Large deals are enticing but rare—and smaller ones create more value. Programmatic deal-making would help.
Chicago, IL (Apr. 9, 2021) – It’s easy to understand the allure of really large acquisitions: the best of them can be staggeringly successful. The right large acquisition, carefully mapped to an acquirer’s strategy, can vault a company ahead of its peers into a position of global leadership. Those with well-defined synergies, flawless execution, and skillful integration can also earn enviable excess total shareholder returns (TSR).
But among North American life and property and casualty (P&C) insurers, such acquisitions are rare—and if higher shareholder returns are the objective, even many midsize deals fall short. In our analysis of approximately 250 transactions totaling more than $200 billion in life and P&C carrier acquisitions since 2007, we found that the primary goal for six out of every ten transactions (representing 70 percent of deal value) has been to increase scale. Presumably, the assumption is that the benefits of scale will show up in shareholder returns—but in fact, insurers in both the life and the P&C sectors generated superior excess TSR by focusing on smaller acquisitions and on goals other than building scale. This included, for example, efforts to diversify product offerings or add new capabilities.
Such a track record suggests that many insurers need a different approach to M&A, especially amid the COVID-19 crisis as factors such as sustained low interest rates drag down insurers’ results. As the industry undertakes ongoing restructuring, making a series of small deals could be a bridge to a programmatic approach to acquisitions for P&C and life insurers, 1 increasing the odds of carriers’ success as well as their potential for long-term independence. Across industries, the most effective programmatic acquirers have built organizational infrastructures and established best practices across all stages of the M&A process—from strategy and sourcing to due diligence and integration planning to establishing the operating model. With a brisk outlook ahead for all sorts of deals, the insurance industry has an opportunity to begin adapting those best practices for its own growth needs.
A bridge to programmatic M&A
The obvious advantage of smaller transactions is that they are less complex, usually making the acquirer’s rationale clearer and more straightforward. Smaller deals that are core to an insurer’s existing business often result in lower risk and greater excess TSR compared with large deals. And they are often more cost-effective to finance, whether through internally generated funds, bank loans, or newly issued debt.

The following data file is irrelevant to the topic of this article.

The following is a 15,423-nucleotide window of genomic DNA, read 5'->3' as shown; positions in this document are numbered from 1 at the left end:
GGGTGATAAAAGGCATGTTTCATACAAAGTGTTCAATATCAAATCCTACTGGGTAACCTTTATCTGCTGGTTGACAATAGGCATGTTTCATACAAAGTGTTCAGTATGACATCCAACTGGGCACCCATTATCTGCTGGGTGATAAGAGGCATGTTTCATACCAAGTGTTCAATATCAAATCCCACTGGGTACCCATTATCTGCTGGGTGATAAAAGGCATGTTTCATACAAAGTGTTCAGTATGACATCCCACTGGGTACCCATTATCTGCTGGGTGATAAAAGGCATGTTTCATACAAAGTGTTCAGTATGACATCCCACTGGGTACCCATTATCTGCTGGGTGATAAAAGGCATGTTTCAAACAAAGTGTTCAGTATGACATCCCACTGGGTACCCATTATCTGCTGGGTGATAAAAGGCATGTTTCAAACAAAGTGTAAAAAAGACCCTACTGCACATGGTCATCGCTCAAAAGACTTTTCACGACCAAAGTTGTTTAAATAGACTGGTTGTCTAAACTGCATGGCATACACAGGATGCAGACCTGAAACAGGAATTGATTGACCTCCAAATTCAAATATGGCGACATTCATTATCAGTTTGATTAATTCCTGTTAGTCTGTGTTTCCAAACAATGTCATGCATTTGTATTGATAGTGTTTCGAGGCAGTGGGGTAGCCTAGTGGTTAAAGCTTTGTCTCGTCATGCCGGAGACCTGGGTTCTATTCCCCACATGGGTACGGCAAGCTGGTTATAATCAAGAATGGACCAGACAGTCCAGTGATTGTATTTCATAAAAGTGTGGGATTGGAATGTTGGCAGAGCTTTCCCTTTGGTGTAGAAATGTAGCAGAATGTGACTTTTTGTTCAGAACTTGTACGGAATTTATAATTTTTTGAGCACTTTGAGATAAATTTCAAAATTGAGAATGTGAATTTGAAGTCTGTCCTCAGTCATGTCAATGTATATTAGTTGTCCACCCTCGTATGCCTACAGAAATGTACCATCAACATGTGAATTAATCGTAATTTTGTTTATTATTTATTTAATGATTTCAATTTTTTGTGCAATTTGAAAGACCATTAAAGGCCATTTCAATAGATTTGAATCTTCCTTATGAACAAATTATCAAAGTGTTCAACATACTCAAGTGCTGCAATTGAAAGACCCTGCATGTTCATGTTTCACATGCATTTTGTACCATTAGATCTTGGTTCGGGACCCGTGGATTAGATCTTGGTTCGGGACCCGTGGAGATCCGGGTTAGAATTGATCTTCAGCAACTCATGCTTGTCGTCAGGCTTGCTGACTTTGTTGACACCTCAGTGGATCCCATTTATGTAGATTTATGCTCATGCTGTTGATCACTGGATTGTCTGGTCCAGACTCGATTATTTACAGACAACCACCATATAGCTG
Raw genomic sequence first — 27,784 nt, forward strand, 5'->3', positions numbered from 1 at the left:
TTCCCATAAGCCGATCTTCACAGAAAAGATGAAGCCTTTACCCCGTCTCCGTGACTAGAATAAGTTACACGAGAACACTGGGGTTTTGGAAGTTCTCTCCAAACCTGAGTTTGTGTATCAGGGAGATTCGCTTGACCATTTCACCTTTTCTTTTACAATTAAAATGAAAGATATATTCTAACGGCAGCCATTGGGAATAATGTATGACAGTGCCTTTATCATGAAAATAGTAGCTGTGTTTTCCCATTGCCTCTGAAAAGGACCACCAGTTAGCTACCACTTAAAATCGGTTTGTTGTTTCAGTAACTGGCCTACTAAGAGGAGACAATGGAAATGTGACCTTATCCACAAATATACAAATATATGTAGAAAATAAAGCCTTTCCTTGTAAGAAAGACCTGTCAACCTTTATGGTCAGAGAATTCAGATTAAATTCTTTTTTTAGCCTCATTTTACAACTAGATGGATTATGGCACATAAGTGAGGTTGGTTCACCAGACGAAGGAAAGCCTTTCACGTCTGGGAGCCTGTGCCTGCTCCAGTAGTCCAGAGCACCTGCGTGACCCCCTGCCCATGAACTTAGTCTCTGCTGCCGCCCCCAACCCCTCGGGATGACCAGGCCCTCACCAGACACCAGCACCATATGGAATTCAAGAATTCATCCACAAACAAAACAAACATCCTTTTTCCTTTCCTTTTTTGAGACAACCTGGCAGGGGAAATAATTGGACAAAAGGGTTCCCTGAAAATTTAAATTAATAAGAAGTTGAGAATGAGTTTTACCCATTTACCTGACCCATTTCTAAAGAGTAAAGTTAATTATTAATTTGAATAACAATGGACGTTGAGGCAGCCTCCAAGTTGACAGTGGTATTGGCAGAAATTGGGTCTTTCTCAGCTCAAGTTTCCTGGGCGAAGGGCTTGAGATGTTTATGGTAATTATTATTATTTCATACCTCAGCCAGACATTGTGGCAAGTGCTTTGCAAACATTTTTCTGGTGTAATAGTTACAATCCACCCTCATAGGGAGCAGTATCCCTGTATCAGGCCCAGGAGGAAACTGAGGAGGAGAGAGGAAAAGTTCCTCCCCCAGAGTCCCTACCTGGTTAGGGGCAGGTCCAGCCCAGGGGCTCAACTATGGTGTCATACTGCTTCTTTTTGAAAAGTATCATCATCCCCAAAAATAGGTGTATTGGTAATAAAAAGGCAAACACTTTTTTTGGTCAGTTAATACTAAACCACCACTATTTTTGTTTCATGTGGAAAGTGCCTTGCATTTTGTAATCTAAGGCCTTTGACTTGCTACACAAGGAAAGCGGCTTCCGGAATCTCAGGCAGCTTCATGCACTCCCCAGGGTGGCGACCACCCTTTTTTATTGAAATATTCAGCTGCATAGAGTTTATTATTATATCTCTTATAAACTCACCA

An effective M&A process is key. The median TSR for insurance industry acquisitions obscures a striking difference between top- and bottom-quartile performance. For instance, insurers generating top-quartile results delivered excess TSR more than 40 percentage points above the bottom quartile, which suggests a substantial advantage for insurers with superior M&A capabilities. We also found that the insurers delivering top-quartile excess TSR tended to acquire businesses with high returns on invested capital and an improved growth profile as part of a new, larger organization.
Insurers with the most effective M&A processes often take a structured approach—more programmatic and central to a well-planned growth strategy than the approach that many insurers take. Indeed, despite the success achieved by companies in other industries that pursue M&A programmatically, North American life and P&C insurers tend to see acquisitions as one-off or episodic events, pursue large deals, acquire selectively, or even forgo M&A to focus on organic growth. Such approaches carry higher risks than programmatic M&A and are less likely to generate excess TSR. And outperformance of the broader industry over a ten-year period is virtually impossible without a healthy inorganic strategy.
At its core, programmatic M&A means completing many small deals regularly over time rather than focusing on occasional large transactions. It also means divesting to refocus on growth in segments offering attractive returns. If done right, programmatic M&A can increase the odds of generating superior shareholder returns, as shown across multiple sectors.
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SOURCE: McKinseyTags: McKinsey, Mergers & Acquisitions